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Why ‘Recruiter’ is Becoming the Loneliest Job

Given the tight labor market, recruiters can't expect their jobs to get easier anytime soon.
By: | December 20, 2018 • 4 min read

Not so long ago, recruiters would bemoan being flooded with more resumes than they could handle. These days, they’re dealing with a different problem: candidates who don’t show up for interviews, or who do show up–and appear to be eager and enthusiastic–only to disappear without a trace afterward. As my colleague Danielle Westermann King wrote yesterday, this trend–“ghosting”–is spreading into the existing workforce, with employees increasingly willing to exit their jobs without bothering to give the traditional two-week’s notice.

All of this is taking a mental toll on recruiters, as the Wall Street Journal reports in a recent story headlined “The Loneliest Job in a Tight Labor Market.” “You want to bang your head against the wall,” Lauren Boyce, director of talent acquisition at a tech company, told the WSJ. Today’s recruiting market is tougher than it was during the dot-com boom, she said.

The interview no-shows, along with the un-returned phone calls and texts, are affecting Boyce’s recruiting team, she told the WSJ. She said she’s learned to spot when the stress is getting to individual recruiters and “sends them home early.”

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Another recruiter told the WSJ about how his own livelihood is being affected by no-show candidates. Chris Dove Jr., a San Antonio-based recruiter, said he lost $9,000 in commissions recently after three candidates failed to show up for their first days of work as diesel technicians.

“It’s a lot like being punched in the gut,” he said. Dove’s client subsequently dropped him after they were ghosted by the new hires.

Despite recent economic turbulence, there’s little sign that the labor market will slacken anytime soon. Obviously, poorly managed candidate experiences (and unhappy workplaces) makes it likelier that people will ghost companies. And a tight labor market increases their confidence that doing so will have little to no consequences.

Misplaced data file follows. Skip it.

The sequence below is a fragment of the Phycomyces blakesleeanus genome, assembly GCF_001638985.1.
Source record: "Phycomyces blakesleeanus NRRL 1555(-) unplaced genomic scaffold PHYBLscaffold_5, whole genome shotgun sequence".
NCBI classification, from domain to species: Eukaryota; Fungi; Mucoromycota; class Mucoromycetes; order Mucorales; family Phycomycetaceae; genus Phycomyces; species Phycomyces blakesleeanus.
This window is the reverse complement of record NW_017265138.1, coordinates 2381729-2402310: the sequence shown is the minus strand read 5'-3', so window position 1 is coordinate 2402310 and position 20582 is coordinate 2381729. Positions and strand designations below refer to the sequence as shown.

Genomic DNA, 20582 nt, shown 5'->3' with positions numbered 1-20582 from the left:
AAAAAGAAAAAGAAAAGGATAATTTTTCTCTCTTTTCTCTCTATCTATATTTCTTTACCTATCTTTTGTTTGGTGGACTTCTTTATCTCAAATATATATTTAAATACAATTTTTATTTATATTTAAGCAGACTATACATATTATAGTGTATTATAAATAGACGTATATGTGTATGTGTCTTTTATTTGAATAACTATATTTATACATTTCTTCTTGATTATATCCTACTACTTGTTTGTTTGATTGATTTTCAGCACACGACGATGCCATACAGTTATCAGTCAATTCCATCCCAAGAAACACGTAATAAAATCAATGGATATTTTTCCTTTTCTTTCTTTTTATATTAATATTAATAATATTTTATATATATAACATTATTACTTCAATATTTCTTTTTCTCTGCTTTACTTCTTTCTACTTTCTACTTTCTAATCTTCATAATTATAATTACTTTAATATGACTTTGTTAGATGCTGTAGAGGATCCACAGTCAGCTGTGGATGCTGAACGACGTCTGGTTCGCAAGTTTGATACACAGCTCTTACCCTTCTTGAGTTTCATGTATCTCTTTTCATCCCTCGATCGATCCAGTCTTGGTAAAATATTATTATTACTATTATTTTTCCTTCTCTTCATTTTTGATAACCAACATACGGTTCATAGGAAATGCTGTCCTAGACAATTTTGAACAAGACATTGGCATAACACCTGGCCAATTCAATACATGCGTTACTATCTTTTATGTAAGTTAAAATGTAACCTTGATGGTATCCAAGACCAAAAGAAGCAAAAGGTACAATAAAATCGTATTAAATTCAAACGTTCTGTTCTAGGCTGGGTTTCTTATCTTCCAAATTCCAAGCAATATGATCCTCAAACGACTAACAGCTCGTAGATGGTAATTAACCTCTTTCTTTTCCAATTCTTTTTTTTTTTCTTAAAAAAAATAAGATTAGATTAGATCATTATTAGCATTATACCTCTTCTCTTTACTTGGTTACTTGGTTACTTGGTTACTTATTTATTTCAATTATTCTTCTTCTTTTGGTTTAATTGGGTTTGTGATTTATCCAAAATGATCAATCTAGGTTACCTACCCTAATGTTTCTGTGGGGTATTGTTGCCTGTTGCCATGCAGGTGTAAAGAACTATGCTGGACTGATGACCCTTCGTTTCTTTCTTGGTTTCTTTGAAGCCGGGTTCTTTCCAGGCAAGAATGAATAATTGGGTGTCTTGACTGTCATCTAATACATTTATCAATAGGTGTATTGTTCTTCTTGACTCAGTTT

Can better onboarding help stem the tide? As my colleague Julie Cook Ramirez writes, a recent survey conducted by The Harris Poll on behalf of CareerBuilder and SilkRoad finds 93 percent of employers agree a good onboarding experience is critical to influencing a new hire’s decision to stay with the organization.

“Culture and mission should be front and center when somebody walks in as a new employee,” Beth Browde, a principal at Mercer, told Cook Ramirez. “People pick an organization because they believe its purpose resonates with what they value and they feel they can make a difference there. If their first week is not at all like that, they frequently still have another offer in the hopper.”

Many employees are playing a game of “musical ‘job’ chairs,” a new survey from Adtaxi suggests. The survey, which looked at job seekers’ goals, habits and preferences, reveals that a majority (52 percent) of employed Americans are either currently looking or plan to look for a new job in the next year. Of the individuals planning to look for a job within the year, 54 percent searched for their last job less than a year ago.

“While it is often debated whether ‘job hopping’ is beneficial or detrimental, the fact of the matter is that this practice is on the rise,” says Chris Loretto, executive vice president of Adtaxi, a programmatic-advertising company. “Thanks to search engines, online job boards and social media, looking for a new opportunity is simpler than ever before—after all, information on any given company is only a click away. This makes it easier to routinely switch jobs and gives rise to the passive job seeker: an employed individual who is open to learning about new career options, but does not actively apply to specific positions.”

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Adtaxi’s findings are hardly unique—a different survey, this one from Ceridian, finds that a sizable chunk of the workforce is open to new job opportunities. Although 37 percent of respondents are either looking actively or casually, another 36 percent would still consider a new position if they were approached. Only 27 percent said they have no interest in a job outside their current employer.

Even for employees who are happy in their current jobs, it’s still all about more dollar bills to pay their bills. The latest workplace report from the Addison Group finds that 59 percent of job seekers are leaving their current role in order to get a higher salary (despite 72 percent of them reporting being happy at work). Just 46 percent of survey respondents say they believe they’re being fairly compensated at their current job.

Even if organizations are limited in how much they can increase employees’ salaries, financial wellness programs may alleviate some of the turnover pain. John Hancock’s just-released annual Financial Stress Survey shows 69 percent of American workers (up 3 percent from last year’s survey) are experiencing “moderate to extreme stress” as a result of their finances. Seventy-two percent of them indicate they worry about finances while at work.

Andrew R. McIlvaine is senior editor at Human Resource Executive®. A Penn State graduate, Andy also spent two years in the U.S. Army prior to attending college and attained the rank of sergeant while serving in the Army Reserves. He can be reached at [email protected]

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